Seattle's Discovery Institute is planning what it's billing as a national technology summit in Bellevue in late October with some of the nation's most noted experts in areas from technology to economics on hand for an event with the compelling goal "to explore the impacts of the coming technology disruption and convergence."
And it may be that while the topics for the October 23-25 event range from artificial intelligence, blockchain, crypto, and international political impacts, the best draw may be the discussion of "life beyond Google."
The summit gathering is called COSM, which Discovery Institute president Steve Buri explains is not an acronym but means the world and stands for what organizers tout as the era of emerging and converging technologies.
The event, which will be held at the Bellevue Westin, is the brainchild of George Gilder. Discovery Institute co-founder and noted lecturer and author who is described as "a peerless visionary of technology and culture."
He was, among many things for which he is prominent, a proponent of supply-side economics in the early '80s, particularly through his best-selling Wealth and Poverty in 1981.
With the increasing controversy about Google, its social media pervasiveness and the growing concern about the security of personal information, there are likely to be more than a few attendees eager to learn more, including from Gilder whose Life After Google: The Fall of Big Data and the Rise of the Blockchain Economy may key discussion.
The Age of Google, built on big data and machine intelligence, has been an amazing time. But conference speakers are among those who say it's coming to an end.
In Life after Google, Gilder explains why Silicon Valley is suffering what he refers to as a nervous breakdown over what lies ahead and what to expect as the post-Google age dawns.
And Gilder won't be the only guest speaker challenging Google's supremacy. Peter Thiel, founder of PayPal and one of the most successful and controversial venture capitalists, has a problem with Google.
In an opinion piece for The New York Times, Thiel accused Google of being unpatriotic for operating an artificial intelligence lab in China while simultaneously developing artificial intelligence for the Pentagon. Thiel has been prominent in his criticism of Google in recent years and at a July speech at the National Conservatism conference, he called the research "treasonous."
In addition to Gilder and Thiel, speakers include Steve Forbes, Ken Fisher, inventor, and futurist Ray Kurzweil and venture capitalist Tim Draper, a major proponent of Bitcoin and decentralization.
The conference is targeted toward anyone seeking to peek into the future of technology, including corporate senior executives from CEOs to CIOs, investors, researchers, and technologists.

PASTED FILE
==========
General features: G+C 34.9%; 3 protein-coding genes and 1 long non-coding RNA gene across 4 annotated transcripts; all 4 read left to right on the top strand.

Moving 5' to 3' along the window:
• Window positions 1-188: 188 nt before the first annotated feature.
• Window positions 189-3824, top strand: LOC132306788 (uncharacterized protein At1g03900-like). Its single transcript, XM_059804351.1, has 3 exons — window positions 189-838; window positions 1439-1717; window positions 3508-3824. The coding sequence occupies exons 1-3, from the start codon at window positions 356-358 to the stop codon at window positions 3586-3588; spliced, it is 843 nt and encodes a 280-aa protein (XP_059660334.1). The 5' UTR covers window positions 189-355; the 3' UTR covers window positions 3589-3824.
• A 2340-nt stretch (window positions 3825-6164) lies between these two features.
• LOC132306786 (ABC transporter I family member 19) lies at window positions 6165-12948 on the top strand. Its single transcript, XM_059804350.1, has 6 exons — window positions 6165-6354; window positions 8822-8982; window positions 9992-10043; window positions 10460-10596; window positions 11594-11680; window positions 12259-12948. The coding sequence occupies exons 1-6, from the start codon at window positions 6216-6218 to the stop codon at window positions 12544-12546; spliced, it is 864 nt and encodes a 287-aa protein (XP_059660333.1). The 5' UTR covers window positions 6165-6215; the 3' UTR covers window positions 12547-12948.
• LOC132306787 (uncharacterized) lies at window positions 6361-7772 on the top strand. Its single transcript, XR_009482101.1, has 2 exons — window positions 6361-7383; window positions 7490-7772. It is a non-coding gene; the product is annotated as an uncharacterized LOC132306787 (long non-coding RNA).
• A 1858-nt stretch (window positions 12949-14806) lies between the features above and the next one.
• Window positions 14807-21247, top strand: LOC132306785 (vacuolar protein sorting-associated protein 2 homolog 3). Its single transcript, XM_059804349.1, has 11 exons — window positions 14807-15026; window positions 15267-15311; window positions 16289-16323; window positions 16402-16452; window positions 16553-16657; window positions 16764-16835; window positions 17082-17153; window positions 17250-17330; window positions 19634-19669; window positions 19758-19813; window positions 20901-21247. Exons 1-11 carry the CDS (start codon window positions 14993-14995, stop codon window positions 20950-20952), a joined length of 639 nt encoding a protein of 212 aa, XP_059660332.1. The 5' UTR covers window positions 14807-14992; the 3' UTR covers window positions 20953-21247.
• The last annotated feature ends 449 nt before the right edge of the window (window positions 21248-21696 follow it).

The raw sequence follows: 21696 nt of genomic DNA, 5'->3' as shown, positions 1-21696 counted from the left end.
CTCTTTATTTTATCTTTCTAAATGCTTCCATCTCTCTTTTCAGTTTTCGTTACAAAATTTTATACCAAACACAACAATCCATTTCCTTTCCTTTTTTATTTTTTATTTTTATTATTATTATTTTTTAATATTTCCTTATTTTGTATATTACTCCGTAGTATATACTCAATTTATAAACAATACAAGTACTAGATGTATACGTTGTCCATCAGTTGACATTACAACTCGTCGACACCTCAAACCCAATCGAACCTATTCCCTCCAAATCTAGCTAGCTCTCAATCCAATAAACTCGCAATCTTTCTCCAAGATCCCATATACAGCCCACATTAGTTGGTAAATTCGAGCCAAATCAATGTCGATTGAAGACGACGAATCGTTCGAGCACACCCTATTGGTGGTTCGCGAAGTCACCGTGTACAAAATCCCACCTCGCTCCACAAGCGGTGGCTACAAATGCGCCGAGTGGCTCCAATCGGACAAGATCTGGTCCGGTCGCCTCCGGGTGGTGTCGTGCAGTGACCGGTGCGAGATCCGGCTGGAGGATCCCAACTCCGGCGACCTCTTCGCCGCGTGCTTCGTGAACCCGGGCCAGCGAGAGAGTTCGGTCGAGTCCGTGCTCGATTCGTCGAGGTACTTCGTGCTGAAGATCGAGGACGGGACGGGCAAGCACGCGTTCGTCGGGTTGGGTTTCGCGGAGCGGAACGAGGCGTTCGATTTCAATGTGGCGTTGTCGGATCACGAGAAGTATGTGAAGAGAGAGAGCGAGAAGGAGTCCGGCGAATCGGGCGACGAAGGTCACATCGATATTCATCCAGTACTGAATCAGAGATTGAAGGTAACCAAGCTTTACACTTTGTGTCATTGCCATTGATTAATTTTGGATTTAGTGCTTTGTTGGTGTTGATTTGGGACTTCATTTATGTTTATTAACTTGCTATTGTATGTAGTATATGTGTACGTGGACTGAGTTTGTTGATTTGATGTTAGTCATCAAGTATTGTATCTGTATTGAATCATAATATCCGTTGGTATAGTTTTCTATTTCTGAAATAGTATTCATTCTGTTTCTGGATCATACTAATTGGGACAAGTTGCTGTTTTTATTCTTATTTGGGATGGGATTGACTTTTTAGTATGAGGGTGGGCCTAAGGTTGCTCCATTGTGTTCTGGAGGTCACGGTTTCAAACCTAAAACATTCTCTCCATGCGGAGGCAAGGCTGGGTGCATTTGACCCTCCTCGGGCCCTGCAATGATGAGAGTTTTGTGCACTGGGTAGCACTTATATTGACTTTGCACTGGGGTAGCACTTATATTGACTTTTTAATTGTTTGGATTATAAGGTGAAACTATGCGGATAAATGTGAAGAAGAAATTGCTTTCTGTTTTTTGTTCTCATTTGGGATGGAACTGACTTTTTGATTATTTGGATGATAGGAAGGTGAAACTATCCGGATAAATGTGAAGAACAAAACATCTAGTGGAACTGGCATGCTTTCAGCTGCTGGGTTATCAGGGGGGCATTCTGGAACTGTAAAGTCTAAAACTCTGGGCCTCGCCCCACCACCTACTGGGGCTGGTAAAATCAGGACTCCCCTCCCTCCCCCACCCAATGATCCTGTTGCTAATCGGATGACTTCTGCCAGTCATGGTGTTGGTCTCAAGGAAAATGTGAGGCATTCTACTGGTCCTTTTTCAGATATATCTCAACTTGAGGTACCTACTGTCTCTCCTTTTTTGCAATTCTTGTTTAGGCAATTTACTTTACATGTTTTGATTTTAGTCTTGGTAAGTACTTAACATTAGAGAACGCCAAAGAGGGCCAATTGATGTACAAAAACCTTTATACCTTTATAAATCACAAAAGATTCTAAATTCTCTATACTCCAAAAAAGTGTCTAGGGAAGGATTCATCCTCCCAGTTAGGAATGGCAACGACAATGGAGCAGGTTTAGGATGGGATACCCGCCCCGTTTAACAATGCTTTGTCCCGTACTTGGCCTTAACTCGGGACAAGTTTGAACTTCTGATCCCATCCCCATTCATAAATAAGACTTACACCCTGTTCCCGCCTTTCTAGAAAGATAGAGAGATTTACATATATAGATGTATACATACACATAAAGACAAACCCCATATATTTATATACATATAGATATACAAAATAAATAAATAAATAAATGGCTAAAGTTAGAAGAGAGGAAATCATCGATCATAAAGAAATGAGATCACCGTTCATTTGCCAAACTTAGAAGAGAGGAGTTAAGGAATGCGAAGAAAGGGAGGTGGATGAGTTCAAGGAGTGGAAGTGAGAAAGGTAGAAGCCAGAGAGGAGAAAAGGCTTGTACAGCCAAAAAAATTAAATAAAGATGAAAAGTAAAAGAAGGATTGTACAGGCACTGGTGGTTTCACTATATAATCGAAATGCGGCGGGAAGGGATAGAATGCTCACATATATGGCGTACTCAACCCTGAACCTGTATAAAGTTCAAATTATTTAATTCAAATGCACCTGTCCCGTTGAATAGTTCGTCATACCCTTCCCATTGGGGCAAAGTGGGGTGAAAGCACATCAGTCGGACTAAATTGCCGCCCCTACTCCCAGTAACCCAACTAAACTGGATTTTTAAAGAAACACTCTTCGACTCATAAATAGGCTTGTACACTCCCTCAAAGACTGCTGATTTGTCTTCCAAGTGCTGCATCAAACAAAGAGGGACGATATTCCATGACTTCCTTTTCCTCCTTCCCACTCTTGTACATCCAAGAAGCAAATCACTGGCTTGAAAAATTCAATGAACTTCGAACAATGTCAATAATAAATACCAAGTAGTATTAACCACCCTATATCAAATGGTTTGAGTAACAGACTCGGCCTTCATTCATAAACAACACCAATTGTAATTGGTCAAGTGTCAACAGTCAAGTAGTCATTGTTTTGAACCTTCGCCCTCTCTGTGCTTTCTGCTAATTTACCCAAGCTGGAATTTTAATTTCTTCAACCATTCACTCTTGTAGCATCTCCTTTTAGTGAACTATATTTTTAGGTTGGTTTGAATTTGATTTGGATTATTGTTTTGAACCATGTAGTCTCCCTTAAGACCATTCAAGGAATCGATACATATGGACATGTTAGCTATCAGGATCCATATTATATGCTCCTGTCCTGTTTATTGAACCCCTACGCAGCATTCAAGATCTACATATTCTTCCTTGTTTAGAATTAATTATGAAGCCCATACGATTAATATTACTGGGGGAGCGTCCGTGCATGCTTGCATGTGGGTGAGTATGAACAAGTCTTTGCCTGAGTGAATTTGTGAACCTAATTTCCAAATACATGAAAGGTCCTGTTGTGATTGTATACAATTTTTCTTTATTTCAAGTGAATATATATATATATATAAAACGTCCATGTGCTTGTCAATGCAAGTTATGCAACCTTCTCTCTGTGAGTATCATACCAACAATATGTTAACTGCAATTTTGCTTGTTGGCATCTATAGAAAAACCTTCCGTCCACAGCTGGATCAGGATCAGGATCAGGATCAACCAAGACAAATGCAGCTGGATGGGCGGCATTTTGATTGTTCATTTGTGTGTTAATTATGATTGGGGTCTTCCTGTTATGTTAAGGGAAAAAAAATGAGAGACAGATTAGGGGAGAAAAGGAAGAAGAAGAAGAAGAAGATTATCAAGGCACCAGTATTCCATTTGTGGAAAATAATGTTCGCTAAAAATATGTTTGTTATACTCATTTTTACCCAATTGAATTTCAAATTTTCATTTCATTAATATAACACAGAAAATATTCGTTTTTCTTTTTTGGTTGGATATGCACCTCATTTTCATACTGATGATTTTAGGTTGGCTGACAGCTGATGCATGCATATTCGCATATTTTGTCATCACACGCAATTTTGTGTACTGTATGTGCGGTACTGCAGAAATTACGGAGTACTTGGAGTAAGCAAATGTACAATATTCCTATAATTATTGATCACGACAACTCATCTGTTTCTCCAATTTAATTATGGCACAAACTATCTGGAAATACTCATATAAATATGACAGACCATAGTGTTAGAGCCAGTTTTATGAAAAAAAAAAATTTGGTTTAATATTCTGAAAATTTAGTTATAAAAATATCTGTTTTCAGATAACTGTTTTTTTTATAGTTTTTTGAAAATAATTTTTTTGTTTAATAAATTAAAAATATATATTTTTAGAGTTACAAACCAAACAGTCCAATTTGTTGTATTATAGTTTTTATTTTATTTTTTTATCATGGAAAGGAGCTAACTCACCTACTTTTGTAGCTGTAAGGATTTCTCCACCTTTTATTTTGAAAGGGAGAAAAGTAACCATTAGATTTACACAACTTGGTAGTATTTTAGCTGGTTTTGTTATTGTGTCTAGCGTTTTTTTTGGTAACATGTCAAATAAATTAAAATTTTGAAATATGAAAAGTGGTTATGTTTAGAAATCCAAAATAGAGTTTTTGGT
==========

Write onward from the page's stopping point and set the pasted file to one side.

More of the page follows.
The summit is being co-sponsored by Seattle-based Madrona Venture Group, whose founder, Tom Alberg, will serve as co-chair as well as moderator of a panel on alternative vehicles, called "Will Pilots and Drivers Soon Be Obsolete?"
This is a topic of particular relevance to the Seattle area as Bellevue pursues a strategy focused on an eventual 23,000 autonomous vehicles with autonomous vans as their primary transportation role. Meanwhile, Seattle's $68 billion Sound Transit light rail system could face a challenge from driverless cars in its effort to attract rail supporters.
"Technology and Science are ever-present in our lives, actually more obvious than they have been in previous decades given the phone in our pocket and constant news flow that raises questions about where it is all going," said Alberg. "COSM will bring together people from different backgrounds and points of view to talk about the impact of science and technology on culture. These are the conversations we have around the dinner table and Seattle has experts in so many of these areas."
"Rather than being focused on specific areas of technology - we are going to take a broad look at the big themes that will continue to have an impact for decades to come," Alberg added.
An interesting focus at the conference will be on cryptocurrencies, including a first-day panel on the question: "Can crypto reverse the tech decline (and enable an internet renaissance)?"
As Gilder puts it: The future lies with the "cryptocosm" - the new architecture of the blockchain and its derivatives. Enabling cryptocurrencies such as bitcoin and ether, NEO and Hashgraph, it will provide the Internet a secure global payments system, ending the aggregate-and-advertise Age of Google."
"Silicon Valley, long dominated by a few giants, faces a 'great unbundling,' which will disperse computer power and commerce and transform the economy and the Internet," he added.
Or how about this discussion point from Gilder: "The crisis is not just economic. Even as advances in artificial intelligence induce delusions of omnipotence and transcendence, Silicon Valley has pretty much given up on security. The Internet firewalls supposedly protecting all those passwords and personal information have proved hopelessly permeable."
That discussion alone strikes me worth the price of admission to an event that Buri said Discovery Institute hope will become an annual summit event. Meanwhile, it is looking for other sponsors for this first event.